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The Backyard Gardener Blog

This a round-up of our most recent blog posts.

You can find all of our blog posts at this site: The Backyard Gardener.

Recent Posts
  • Planting Garlic

    Nov 20, 2020

    Our local Master Gardeners have produced a video explaining how to plant hardneck garlic here in the Owens Valley.

    Enjoy!

     


    By Dustin Blakey
    Author - County Director / Farm Advisor
    Topics:
  • Persimmon Overview

    Nov 19, 2020

     

    One of the most beautiful autumnal sights is that of a leafless tree sporting a crop of brilliant orange, lantern-like 'Hachiya' persimmons ready for harvest. Not only is the fruit attractive, but many varieties sport spectacular fall leaf colors as well.

    People sometimes buy a persimmon from a store to see what it is like, take one bite and throw it away, shocked by the astringency which puckers the lining of their mouth, without realizing how delicious it would become if allowed to ripen!

    In a previous life a neighbor gave me permission to pick his 'Hachiya' fruit on condition that I take every last one because he did not like the wet, sticky mess that they made on his lawn. This became an annual event, and I would distribute dozens of fruits to neighbors.

    I usually kept three large trays of fruit for myself which gradually ripened over a few weeks – all from one 12ft tree. They looked beautiful dehydrated (and tasted good too) but I also loved them fresh. Looking back I was very lucky not to get a condition called persimmon bezoar which affects some people who eat a lot of this fruit, when the persimmon fiber hardens in the gut and causes a blockage!

    There are two basic types of persimmons: one that is native to eastern United States, Diospyros virginiana which forms a large tree up to 35 ft in ideal circumstances, and the Asian persimmon, Diospyros kaki which generally grows to only about 15 ft. but has larger fruit. There are many named varieties of this type, but fewer varieties of the American native types. There are also hybrids of the two types.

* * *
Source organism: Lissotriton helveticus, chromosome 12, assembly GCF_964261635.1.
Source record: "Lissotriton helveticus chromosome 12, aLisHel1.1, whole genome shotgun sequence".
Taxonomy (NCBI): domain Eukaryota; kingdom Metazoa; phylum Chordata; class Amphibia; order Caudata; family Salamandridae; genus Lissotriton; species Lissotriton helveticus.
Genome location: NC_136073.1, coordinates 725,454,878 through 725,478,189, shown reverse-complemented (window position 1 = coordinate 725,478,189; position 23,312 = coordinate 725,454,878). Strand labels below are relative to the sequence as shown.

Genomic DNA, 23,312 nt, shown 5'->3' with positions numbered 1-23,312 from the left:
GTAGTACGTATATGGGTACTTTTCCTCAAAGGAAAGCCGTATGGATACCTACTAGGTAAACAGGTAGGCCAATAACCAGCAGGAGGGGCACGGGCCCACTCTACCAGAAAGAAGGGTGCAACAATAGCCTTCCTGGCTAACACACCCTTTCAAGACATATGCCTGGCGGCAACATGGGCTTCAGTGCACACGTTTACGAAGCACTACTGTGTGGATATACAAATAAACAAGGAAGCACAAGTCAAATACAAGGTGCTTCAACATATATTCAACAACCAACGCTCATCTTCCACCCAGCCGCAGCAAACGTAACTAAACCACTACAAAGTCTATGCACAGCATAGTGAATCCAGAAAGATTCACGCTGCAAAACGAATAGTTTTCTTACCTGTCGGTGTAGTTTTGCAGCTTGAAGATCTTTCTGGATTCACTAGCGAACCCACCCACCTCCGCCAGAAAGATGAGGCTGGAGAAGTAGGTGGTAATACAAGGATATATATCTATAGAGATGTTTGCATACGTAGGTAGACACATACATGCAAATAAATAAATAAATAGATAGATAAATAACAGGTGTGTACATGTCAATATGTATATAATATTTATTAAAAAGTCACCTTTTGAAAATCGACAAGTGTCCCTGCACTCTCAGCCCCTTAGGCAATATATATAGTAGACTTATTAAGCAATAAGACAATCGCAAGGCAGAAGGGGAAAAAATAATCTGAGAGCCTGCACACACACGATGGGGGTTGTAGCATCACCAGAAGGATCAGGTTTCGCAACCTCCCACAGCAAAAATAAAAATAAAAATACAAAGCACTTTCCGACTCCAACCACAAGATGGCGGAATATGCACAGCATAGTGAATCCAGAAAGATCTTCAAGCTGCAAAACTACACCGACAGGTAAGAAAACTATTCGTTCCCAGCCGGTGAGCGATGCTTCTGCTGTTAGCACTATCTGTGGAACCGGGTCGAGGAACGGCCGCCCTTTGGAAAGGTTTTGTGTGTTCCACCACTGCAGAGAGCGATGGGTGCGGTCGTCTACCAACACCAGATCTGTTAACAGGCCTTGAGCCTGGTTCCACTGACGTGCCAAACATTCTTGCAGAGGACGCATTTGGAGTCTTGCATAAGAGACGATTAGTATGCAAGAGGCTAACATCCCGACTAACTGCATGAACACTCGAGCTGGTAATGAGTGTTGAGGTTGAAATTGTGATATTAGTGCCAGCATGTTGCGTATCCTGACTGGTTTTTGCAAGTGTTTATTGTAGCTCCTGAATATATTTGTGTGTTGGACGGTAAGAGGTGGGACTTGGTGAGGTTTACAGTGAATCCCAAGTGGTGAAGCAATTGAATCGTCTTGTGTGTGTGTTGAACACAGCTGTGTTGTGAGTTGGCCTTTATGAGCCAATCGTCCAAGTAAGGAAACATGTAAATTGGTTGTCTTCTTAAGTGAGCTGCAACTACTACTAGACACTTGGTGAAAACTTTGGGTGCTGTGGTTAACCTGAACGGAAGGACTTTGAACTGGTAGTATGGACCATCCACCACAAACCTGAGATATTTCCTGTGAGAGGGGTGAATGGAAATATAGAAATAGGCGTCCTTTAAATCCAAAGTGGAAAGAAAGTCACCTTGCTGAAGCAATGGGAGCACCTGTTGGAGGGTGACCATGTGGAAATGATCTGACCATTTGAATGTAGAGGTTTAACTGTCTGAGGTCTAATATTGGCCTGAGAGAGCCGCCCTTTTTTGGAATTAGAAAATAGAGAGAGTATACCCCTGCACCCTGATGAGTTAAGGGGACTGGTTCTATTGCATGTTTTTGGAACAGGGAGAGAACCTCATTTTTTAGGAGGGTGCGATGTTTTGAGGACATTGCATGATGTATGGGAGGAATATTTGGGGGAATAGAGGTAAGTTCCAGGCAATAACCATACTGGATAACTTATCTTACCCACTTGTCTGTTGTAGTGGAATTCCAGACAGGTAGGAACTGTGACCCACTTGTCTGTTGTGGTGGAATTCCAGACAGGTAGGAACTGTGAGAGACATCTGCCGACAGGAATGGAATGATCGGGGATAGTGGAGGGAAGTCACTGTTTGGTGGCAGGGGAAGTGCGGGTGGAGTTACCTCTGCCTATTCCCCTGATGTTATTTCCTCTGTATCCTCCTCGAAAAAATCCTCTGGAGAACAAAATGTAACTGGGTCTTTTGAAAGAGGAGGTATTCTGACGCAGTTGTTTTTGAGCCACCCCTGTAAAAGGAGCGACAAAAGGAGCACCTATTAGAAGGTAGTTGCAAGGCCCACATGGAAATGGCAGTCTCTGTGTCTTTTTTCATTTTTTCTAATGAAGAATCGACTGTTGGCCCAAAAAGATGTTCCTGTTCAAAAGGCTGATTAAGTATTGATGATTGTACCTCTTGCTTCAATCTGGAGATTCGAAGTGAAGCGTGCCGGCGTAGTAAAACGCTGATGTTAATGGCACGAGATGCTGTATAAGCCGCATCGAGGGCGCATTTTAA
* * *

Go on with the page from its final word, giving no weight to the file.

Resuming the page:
The Asian fruits can be divided into two further sorts depending on the shape of the fruits which also coincides with their astringency. The 'Hachiya' is a large fruit, somewhat acorn shaped and is very astringent when firm, but will happily ripen off the tree to a very soft, mushy consistency at which point it becomes flavorful and sweet. 'Fuyu' persimmons are more rounded in shape, like a flattened tomato and about the size of a baseball. These are not astringent and can be eaten while still firm, although the flavor is better if slightly softened. There are several different varieties each with differing levels of hardiness, fruit color and astringency. 'Coffee Cake' is only non-astringent if pollinated by a different variety. Do some research on varieties before planting.

    Fruit produced on American persimmons is small – about 2.0” in diameter, but the trees are very cold tolerant and varieties such as 'Meader' which was developed in New Hampshire will ripen even in cool summer areas. 'Nikita's Gift' is a hybrid of American and Asian varieties which is also cold tolerant but needs to be soft before eating. It also has spectacular fall foliage color.

    Here is what you need to know about growing conditions:

    • Zones: 5-9 For American varieties. 'Fuyu' and its large hybrid 'Jiro' will grow in zones 6-10.
    • Exposure: Full sun with some protection from hottest sun in summer such as high shade.
    • Soil: Any good, well-drained soil, can tolerate some wet soil but can also do well in lighter soils. Resistant to Oak Root Fungus.
    • Irrigation: Regular watering is needed but can withstand some dry spells.
    • Pollination: Many varieties are self-fertile and will produce few seeds. Some do need a different pollinating variety and may then produce seeds.
    • Form: Trees need little pruning once the form has been established, removing dead or damaged wood, or cutting back any vigorous growth that might occur, and controlling the height. The wood is brittle. They fruit on current season's growth.